This month’s 60th anniversary of the Rome Treaties also means 60 years EU commitment to gender equality. On today’s International Women’s Day, Viviane Reding calls for continued action to unlock the full potential of an equal society.
In the EU we have come a long way. The equal pay for equal work provision in the 1957 Rome Treaties, evolved into a fully-fledged commitment to equality as a fundamental value of the EU. V. Reding commented: “This is a European success-story to which I am honoured to have contributed. Since I tabled a proposal in 2012 for a balanced representation on company boards, the number of women on those boards has almost doubled in Europe - even though the proposal is still held hostage by the Council. I call upon the Maltese Presidency to put it back firmly on the agenda.”
Commenting on the long road ahead, the former Commissioner stated: “60 year Rome Treaties also means 60 years of not closing the gender pay gap - notwithstanding the early commitment to equal pay for equal work. We have to be bolder for change to achieve full parity. It will simply not do to tell girls born today that they will have to wait another 70 years for equal pay.” - Looking forward she added: “New digital frontiers must not turn into a new gender gap. The added value of more women in digital could amount up to €9bn/year added to European GDP. Faced with a projected shortage of 756 000 ICT-professionals by 2020, what are we waiting for to empower women?”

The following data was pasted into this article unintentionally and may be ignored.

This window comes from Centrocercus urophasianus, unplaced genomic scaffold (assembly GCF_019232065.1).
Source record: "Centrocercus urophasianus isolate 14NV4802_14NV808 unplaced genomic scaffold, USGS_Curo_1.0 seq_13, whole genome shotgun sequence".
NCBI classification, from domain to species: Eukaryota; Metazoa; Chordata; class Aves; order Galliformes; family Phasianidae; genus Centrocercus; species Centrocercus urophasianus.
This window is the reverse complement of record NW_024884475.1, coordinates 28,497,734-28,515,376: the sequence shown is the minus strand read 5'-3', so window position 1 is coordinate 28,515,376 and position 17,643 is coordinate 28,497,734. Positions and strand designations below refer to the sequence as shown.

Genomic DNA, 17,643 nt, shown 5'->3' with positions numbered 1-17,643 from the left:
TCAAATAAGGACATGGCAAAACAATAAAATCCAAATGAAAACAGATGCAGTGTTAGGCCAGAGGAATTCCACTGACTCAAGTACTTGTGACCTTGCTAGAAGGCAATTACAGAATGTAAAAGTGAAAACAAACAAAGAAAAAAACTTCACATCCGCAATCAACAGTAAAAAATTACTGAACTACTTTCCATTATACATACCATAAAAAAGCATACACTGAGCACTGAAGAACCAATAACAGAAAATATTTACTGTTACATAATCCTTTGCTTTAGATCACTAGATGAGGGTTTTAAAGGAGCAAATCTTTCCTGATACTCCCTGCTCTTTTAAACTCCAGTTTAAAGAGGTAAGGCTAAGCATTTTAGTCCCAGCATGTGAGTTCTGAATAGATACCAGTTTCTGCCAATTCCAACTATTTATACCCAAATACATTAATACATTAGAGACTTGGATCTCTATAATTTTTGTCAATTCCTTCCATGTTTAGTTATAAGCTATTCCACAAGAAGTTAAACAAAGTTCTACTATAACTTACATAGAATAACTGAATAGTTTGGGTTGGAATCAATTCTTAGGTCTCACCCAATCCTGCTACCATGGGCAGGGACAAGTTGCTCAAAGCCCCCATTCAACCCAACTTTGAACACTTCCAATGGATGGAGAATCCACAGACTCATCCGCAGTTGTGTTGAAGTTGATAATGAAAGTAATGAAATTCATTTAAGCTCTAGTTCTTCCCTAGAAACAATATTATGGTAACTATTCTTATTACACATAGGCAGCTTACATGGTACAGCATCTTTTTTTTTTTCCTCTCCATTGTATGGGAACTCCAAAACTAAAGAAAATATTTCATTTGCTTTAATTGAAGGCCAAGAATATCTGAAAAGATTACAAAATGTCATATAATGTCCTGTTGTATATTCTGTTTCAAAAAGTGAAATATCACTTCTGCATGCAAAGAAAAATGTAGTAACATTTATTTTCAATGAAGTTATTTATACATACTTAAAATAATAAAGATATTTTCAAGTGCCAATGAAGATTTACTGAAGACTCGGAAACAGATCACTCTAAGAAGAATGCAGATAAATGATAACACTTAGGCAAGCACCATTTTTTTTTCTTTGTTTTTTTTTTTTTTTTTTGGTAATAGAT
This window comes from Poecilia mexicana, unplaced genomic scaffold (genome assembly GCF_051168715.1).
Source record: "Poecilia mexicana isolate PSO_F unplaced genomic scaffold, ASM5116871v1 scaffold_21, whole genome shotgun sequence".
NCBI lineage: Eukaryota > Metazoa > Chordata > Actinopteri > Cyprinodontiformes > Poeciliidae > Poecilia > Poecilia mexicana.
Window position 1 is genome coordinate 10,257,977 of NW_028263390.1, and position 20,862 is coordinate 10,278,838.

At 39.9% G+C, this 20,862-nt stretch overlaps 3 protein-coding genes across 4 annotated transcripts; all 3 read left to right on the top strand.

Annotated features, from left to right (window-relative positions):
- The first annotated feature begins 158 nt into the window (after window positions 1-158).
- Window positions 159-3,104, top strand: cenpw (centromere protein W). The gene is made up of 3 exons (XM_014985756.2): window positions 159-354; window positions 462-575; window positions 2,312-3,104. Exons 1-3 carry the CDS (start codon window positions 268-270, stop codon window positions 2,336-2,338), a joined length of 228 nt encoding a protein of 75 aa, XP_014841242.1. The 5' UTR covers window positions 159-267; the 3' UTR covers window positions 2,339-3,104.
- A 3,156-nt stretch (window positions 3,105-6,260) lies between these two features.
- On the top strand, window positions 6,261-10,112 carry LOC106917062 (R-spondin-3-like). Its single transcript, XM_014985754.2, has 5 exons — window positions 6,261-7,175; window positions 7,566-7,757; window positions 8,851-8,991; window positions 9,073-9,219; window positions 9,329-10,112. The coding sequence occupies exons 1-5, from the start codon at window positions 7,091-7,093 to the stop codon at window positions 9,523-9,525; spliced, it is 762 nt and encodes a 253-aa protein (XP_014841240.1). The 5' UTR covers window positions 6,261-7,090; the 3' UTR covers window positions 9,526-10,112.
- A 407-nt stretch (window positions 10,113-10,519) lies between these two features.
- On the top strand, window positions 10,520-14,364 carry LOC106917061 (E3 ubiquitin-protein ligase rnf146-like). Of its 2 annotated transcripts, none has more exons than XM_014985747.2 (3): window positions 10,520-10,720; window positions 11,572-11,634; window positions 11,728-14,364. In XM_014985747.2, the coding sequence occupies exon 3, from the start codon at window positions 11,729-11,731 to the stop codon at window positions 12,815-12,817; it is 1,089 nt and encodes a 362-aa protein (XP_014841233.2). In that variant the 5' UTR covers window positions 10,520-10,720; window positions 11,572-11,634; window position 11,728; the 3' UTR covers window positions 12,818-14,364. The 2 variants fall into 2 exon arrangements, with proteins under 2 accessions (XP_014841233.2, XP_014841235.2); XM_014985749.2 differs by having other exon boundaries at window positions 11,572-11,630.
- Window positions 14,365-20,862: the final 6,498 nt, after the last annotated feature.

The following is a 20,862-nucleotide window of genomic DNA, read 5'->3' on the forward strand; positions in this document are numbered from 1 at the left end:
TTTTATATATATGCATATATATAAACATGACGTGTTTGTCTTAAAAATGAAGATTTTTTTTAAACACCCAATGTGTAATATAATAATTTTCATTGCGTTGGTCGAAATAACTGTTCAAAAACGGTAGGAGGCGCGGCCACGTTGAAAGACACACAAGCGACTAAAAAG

Reding also warned not to take progress for granted: “An American President who got elected in spite of repeated vicious comments directed against women, a Russian law decriminalizing (and thus trivializing) certain forms of domestic violence, and most recently the isolated but harmful misogynistic rant of a Polish non-attached MEP in the plenary assembly of the European Parliament, are but a few instances of progress being rolled back. We cannot allow these attitudes to spread and take root again. We must stay vigilant and condemn inequality wherever it persists or re-emerges!”
She concluded: “The objective of International Women’s Day should be to make itself obsolete. One day per year of well-intended declarations will not suffice to achieve this. We need deliberate and bold action, 365 days every year”.